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Women physicians may be at higher risk of burnout, but they may have better coping tools, according to researchers.
Some research indicates that women physicians are more likely to suffer from burnout than their male colleagues. One oft-cited study found women’s risk of burnout was a whopping sixty percent greater. Other studies clearly show that female physicians are at greater risk of depression than are male physicians, and certainly burnout is a common driver of depression. In addition, according to a survey of women physicians conducted by Katherine Gold, MD, family physician and mental health researcher at the University of Michigan , women doctors are particularly concerned about the consequences of reaching out for help.
More than 50 percent of Gold’s respondents said that they met the criteria for mental illness, but had not sought treatment because of the stigma and the fear of being reported to a licensing board. "According to my research, women exhibit higher levels of stress," says Gold.
Holding Down Two Jobs
Women may have a tougher time dealing with pressures of medical practice because of additional pressures outside of work. “Even when their spouses are physicians, too, women in medicine tend to have more on their plates,” says Michael Myers, professor of clinical psychiatry at SUNY-Downstate Medical Center in Brooklyn, NY, and specialist in physician health. “Women are still more likely to hold the executive authority at home, even if a male spouse picks up the kids from school and helps with the housework"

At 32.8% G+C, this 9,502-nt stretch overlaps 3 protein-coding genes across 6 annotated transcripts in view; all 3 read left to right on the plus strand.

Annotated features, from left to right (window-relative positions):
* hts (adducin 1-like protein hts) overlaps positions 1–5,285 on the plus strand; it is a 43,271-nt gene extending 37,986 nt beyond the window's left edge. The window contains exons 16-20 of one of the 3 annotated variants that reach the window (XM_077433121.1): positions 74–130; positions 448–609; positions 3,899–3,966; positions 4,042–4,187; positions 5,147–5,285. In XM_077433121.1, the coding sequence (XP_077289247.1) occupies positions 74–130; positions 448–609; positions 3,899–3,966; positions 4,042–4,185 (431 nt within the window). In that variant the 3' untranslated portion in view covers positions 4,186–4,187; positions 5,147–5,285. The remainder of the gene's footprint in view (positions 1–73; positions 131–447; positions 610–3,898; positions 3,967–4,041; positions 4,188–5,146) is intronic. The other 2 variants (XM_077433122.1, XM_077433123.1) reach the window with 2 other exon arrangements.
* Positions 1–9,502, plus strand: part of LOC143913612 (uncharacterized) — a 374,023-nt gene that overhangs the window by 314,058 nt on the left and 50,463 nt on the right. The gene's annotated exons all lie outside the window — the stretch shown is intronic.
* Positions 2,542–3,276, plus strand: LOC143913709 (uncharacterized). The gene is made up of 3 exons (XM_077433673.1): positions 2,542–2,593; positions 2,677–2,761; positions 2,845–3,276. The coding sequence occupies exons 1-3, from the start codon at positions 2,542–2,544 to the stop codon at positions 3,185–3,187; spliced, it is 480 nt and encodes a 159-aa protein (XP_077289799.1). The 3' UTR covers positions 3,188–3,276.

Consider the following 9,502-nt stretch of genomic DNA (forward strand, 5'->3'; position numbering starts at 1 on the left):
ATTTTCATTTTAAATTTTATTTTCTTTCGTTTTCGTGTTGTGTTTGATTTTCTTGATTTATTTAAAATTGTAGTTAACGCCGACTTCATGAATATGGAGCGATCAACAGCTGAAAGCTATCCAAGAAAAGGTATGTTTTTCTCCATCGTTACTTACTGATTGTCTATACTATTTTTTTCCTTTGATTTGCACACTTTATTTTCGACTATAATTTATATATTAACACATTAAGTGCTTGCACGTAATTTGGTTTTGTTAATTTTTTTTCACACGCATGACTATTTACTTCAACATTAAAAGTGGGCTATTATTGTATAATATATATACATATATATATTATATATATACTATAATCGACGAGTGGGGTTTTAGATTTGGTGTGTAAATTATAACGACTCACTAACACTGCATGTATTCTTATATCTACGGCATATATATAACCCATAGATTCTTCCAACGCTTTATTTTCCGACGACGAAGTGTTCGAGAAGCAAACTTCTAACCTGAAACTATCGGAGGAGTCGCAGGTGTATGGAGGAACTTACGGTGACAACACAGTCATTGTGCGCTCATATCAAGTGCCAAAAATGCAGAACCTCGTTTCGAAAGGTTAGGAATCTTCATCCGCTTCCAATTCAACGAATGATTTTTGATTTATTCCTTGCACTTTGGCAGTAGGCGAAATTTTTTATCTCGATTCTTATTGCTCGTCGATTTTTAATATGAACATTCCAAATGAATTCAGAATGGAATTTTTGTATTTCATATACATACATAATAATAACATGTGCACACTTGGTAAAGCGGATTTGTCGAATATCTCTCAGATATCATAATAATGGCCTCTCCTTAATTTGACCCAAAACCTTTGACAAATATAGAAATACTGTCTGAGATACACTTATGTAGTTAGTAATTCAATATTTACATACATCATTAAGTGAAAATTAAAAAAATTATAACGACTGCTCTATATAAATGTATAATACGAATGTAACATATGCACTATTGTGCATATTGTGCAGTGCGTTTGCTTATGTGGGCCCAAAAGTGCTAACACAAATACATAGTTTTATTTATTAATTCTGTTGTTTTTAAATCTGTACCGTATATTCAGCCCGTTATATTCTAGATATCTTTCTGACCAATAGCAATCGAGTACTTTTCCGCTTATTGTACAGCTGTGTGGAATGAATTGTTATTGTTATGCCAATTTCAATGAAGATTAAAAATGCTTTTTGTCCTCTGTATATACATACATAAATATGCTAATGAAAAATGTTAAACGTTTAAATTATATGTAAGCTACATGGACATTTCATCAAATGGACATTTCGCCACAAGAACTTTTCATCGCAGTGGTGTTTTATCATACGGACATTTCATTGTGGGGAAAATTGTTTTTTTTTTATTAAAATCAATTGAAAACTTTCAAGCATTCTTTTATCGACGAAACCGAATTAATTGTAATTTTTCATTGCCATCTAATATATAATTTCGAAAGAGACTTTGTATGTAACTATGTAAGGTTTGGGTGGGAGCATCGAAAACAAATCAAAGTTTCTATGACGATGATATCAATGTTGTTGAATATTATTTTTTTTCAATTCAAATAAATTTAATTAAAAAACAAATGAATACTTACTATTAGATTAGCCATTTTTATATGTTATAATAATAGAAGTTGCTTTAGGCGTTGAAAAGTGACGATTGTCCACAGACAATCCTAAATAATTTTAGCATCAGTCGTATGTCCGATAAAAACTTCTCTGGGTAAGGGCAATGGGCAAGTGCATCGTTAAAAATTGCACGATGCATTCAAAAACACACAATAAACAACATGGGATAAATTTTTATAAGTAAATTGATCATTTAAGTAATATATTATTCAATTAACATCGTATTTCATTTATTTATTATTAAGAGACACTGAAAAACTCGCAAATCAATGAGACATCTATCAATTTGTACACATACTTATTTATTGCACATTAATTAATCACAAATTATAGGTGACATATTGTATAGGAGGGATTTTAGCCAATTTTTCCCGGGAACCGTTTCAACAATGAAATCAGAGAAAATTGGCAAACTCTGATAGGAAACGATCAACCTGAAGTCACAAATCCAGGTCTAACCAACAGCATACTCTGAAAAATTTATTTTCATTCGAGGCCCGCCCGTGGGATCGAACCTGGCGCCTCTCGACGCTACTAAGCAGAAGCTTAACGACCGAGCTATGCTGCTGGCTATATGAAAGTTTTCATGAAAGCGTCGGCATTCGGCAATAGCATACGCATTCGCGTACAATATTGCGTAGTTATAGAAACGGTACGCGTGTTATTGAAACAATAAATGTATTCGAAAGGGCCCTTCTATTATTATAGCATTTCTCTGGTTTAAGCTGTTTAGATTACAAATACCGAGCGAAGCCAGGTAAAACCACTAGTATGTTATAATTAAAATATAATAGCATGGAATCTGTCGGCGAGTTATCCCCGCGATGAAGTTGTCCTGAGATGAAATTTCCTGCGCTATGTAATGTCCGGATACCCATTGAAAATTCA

On top of that, women may actually do more work in the office than a typical male physician might - or at least a different sort of work. “Primary care, a common specialty for women, has fewer templates than other specialties to make documentation quicker,” says Gold. This means that more women are likely to be sitting up late at home keying notes. “Medical staff also treat women physicians differently,” Gold adds, “for example, staff are more likely to call a woman doctor when she’s on vacation, and women are more likely to get resistance when they try to delegate duties.”
On the other hand, women may have better skills at coping with burnout, experts say. “Women physicians are extremely private about mental health issues, but at the same time are more likely to be open with a close friend or a spouse,” says Myers. They are also more likely to see medicine as a team endeavor. “One of the things my research suggests,” says Gold, “is that women need more informal support and interaction - such as talking through issues with colleagues.”
Gold does caution, however, that a great deal of the burnout problem is due to the culture of medicine. “Much of the guidance related to burnout focuses on personal wellness and that’s good, but we have to push back against the idea that we just need to do more yoga. Hospitals and health care administrators need to address the systemic problem, as well as being very vocal about getting states to comply with the Americans with Disabilities Act, so that physicians, women and men, can feel secure in reaching out for help,” she says.
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